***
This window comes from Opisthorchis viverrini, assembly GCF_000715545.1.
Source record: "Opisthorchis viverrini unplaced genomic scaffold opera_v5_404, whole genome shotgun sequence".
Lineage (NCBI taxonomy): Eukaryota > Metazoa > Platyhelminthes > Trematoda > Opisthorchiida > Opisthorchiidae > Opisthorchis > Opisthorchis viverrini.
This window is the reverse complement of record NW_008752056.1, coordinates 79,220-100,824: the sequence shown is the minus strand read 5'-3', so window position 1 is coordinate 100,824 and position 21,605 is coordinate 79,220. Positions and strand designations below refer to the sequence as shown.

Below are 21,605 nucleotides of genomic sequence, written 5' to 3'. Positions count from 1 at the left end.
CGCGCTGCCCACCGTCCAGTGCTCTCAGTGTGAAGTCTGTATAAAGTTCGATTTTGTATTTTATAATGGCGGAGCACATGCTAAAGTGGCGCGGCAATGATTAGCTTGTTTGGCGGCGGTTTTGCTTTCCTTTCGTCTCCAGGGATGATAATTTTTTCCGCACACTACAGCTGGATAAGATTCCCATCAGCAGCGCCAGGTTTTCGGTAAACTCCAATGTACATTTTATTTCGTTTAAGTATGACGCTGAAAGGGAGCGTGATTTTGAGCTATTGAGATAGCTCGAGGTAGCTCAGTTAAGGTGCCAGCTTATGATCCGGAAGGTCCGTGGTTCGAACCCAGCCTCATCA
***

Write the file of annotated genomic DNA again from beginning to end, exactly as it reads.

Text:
This window comes from Opisthorchis viverrini, assembly GCF_000715545.1.
Source record: "Opisthorchis viverrini unplaced genomic scaffold opera_v5_404, whole genome shotgun sequence".
Lineage (NCBI taxonomy): Eukaryota > Metazoa > Platyhelminthes > Trematoda > Opisthorchiida > Opisthorchiidae > Opisthorchis > Opisthorchis viverrini.
This window is the reverse complement of record NW_008752056.1, coordinates 79,220-100,824: the sequence shown is the minus strand read 5'-3', so window position 1 is coordinate 100,824 and position 21,605 is coordinate 79,220. Positions and strand designations below refer to the sequence as shown.

Below are 21,605 nucleotides of genomic sequence, written 5' to 3'. Positions count from 1 at the left end.
CGCGCTGCCCACCGTCCAGTGCTCTCAGTGTGAAGTCTGTATAAAGTTCGATTTTGTATTTTATAATGGCGGAGCACATGCTAAAGTGGCGCGGCAATGATTAGCTTGTTTGGCGGCGGTTTTGCTTTCCTTTCGTCTCCAGGGATGATAATTTTTTCCGCACACTACAGCTGGATAAGATTCCCATCAGCAGCGCCAGGTTTTCGGTAAACTCCAATGTACATTTTATTTCGTTTAAGTATGACGCTGAAAGGGAGCGTGATTTTGAGCTATTGAGATAGCTCGAGGTAGCTCAGTTAAGGTGCCAGCTTATGATCCGGAAGGTCCGTGGTTCGAACCCAGCCTCATCA